PLASTIC MOULDING COMPOUNDS
One of the advantages of using a PVC compound for reproduction moulding is the ability to recycle the moulding compound once an existing mould has been finished with. This feature is of limited use in the professional foundry because the majority of moulds are either stored indefinitely or returned to the sculptor after use. However schools and colleges rarely need to consider issues of long term storage, so this makes PVC a very cost effective moulding process especially when there is a high turnover of short term moulds. There is however, an initial investment required to purchase suitable melting equipment.
PVC moulds can be used to produce copies of a design in materials such as WAX, PLASTER, RESIN, CONCRETE, CIMENT FONDUE and so on. The plasticiser in these compounds eventually migrates leading to a hardening of the plastic, and PVC is prone to attack from solvents and spirits; otherwise with care, PVC moulds are suitable for long term storage and use in either the foundry or artist’s studio.
Advances in modern polymer technology has produced an enormous range of plastic products offering quite distinctive characteristics. Plastics can be formulated to be as hard as some metals, or as soft as a foam. The plastic most closely associated with sculpture making and foundry moulding is polyvinyl chloride, better known by the abbreviation: PVC. This plastic is derived from ethelyne and made flexible by adding in a semi solvent or oil to between 5% and 50% of volume, variable according to the elasticity/hardness desired in the end product.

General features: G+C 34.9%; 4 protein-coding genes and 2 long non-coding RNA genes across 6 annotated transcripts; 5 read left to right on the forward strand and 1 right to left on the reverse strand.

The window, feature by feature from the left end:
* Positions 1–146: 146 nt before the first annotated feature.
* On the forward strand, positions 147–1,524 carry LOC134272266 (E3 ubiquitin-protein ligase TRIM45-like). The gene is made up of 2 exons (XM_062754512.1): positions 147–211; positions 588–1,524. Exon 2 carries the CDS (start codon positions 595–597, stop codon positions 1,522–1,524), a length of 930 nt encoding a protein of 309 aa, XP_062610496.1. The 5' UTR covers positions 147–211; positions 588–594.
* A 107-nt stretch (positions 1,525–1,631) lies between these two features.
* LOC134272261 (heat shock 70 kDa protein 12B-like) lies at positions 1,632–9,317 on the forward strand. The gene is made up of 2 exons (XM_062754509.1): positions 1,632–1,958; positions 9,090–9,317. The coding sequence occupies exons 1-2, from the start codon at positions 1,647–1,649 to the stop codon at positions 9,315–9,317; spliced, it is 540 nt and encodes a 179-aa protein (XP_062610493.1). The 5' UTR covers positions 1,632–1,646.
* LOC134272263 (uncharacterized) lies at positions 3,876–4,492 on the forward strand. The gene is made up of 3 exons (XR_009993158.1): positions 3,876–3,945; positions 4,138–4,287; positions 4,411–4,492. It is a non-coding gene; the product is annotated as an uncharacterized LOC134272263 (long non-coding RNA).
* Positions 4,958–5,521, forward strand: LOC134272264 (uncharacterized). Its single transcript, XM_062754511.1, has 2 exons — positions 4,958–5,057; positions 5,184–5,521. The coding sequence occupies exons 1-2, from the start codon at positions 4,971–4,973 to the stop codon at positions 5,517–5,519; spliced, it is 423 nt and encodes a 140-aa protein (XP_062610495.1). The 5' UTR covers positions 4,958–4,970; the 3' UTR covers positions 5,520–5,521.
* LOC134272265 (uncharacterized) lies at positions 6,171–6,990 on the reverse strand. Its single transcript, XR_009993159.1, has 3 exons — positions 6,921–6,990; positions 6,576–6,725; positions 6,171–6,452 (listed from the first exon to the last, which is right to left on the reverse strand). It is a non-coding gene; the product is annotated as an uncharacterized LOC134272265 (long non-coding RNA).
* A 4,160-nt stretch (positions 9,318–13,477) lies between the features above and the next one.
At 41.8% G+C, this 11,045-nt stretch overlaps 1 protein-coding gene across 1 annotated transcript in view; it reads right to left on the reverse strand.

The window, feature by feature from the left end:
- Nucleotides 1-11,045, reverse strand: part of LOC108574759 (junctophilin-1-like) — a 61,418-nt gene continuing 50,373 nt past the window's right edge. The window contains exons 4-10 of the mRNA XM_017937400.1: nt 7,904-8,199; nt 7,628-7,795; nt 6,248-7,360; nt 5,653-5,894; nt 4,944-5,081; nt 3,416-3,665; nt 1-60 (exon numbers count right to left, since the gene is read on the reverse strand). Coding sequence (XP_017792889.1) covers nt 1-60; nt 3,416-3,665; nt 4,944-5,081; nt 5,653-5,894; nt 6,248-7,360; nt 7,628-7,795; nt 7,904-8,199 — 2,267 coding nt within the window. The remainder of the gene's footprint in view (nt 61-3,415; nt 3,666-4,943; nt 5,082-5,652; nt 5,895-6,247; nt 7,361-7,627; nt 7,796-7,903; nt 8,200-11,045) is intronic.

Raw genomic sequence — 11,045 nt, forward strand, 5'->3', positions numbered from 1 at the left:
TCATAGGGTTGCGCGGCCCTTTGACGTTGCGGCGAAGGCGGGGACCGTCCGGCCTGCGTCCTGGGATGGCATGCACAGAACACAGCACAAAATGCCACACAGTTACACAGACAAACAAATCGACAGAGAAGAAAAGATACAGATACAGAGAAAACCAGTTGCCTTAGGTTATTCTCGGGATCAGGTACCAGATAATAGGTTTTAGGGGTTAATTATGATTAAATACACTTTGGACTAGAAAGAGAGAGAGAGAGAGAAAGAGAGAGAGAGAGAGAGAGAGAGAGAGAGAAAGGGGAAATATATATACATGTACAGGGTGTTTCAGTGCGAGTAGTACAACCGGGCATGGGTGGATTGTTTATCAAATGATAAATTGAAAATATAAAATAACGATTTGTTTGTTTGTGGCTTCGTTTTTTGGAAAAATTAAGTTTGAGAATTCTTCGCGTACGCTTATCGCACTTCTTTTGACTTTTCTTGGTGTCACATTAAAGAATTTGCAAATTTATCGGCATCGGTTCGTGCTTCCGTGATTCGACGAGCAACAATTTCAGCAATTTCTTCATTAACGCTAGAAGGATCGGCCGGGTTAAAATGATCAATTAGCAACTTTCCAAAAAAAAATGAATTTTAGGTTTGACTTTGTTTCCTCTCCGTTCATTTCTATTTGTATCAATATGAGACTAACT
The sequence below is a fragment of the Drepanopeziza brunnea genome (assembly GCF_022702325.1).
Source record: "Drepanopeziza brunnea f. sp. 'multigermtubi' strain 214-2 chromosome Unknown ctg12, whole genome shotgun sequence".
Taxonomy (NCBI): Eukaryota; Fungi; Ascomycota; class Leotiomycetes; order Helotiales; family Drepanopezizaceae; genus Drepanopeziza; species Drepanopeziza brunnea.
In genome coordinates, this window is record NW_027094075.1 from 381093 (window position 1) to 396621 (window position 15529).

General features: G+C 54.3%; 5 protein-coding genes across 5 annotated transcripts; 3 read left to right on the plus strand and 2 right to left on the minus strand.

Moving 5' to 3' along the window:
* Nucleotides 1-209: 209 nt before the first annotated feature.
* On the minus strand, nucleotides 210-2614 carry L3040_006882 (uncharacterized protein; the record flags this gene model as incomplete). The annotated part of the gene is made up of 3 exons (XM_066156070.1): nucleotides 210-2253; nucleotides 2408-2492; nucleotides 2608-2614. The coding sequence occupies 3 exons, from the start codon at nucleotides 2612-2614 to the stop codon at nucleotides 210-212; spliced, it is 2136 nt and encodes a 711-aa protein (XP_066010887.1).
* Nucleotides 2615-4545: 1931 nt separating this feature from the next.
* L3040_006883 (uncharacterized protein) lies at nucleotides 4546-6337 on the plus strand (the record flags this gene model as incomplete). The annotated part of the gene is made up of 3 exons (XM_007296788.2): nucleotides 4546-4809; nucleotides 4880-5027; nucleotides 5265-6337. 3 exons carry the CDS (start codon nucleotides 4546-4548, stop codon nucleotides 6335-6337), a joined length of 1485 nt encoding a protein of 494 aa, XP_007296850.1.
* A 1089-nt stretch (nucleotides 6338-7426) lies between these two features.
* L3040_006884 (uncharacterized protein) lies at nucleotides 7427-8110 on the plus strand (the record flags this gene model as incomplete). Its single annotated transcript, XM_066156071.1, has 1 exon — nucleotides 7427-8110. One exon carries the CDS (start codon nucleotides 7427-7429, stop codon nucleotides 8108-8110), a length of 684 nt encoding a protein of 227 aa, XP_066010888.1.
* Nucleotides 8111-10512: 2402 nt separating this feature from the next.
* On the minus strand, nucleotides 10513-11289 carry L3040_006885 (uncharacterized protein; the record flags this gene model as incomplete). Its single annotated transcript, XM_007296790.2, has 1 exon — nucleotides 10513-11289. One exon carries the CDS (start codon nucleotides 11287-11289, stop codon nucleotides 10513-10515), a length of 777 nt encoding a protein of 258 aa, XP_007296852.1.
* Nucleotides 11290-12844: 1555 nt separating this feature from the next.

Plasticity is measured using the SHORE SCALE, low numerical values indicate a soft compound. In practice, most manufacturers simply colour code their PVC products to indicate various hardnesses over an optimum range of the scale.
PVC is supplied in blocks, which must be heated and fluidised in a vat for moulding purposes. Specifically designed vats with multiple elements can be obtained from art suppliers, these safely melt and then hold the compound in controlled thermostatic conditions. Once fluid, the PVC compound can be decanted into a container and poured into a prepared mould case.
Because the working temperature of PVC is about 300°F (circa 150°C), this moulding material cannot be handled manually (ie brushed on). Instead, molten PVC must be poured over a master pattern that is either contained within a shuttering, or else has a restraining plaster case (see photographs), constructed to retain the decanted plastic medium in position as it cools and soldifys.
WARNING: Whilst safe when used in accordance with manufacturers' recommendations, PVC moulding compounds may become toxic if overheated. Take care when handling heated plastics to avoid burns and other injuries, read MSDS & supplied instructions.
RESTRAINED CASE MOULDING
(FOR PLASTICS & RUBBERS)
1. The pattern is divided via
mould case parts with a clay thickness
to create an air gap allowance.
(Note: keys & air vents).
2. Cases replaced with
pouring cup for compound entry.
3.Complete mould (stripped).
impression in case.
Left: impression removed to show keys.
(All photographs © ANPP).
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